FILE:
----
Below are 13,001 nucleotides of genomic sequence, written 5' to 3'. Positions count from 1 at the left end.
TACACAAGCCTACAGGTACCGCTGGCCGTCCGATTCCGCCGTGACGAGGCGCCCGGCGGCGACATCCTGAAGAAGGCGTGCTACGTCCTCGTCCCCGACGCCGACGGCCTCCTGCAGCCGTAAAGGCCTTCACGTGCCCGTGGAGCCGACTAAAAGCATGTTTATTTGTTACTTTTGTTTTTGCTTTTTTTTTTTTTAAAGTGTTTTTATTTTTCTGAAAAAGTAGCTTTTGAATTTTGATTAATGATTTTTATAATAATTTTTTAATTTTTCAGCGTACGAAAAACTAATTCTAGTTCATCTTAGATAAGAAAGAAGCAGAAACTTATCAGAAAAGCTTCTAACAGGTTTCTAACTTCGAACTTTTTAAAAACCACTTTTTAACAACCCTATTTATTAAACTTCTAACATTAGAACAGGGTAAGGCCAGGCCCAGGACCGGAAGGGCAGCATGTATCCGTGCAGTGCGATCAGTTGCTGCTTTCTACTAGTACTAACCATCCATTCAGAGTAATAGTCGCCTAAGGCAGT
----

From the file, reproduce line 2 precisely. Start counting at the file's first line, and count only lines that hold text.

TACACAAGCCTACAGGTACCGCTGGCCGTCCGATTCCGCCGTGACGAGGCGCCCGGCGGCGACATCCTGAAGAAGGCGTGCTACGTCCTCGTCCCCGACGCCGACGGCCTCCTGCAGCCGTAAAGGCCTTCACGTGCCCGTGGAGCCGACTAAAAGCATGTTTATTTGTTACTTTTGTTTTTGCTTTTTTTTTTTTTAAAGTGTTTTTATTTTTCTGAAAAAGTAGCTTTTGAATTTTGATTAATGATTTTTATAATAATTTTTTAATTTTTCAGCGTACGAAAAACTAATTCTAGTTCATCTTAGATAAGAAAGAAGCAGAAACTTATCAGAAAAGCTTCTAACAGGTTTCTAACTTCGAACTTTTTAAAAACCACTTTTTAACAACCCTATTTATTAAACTTCTAACATTAGAACAGGGTAAGGCCAGGCCCAGGACCGGAAGGGCAGCATGTATCCGTGCAGTGCGATCAGTTGCTGCTTTCTACTAGTACTAACCATCCATTCAGAGTAATAGTCGCCTAAGGCAGT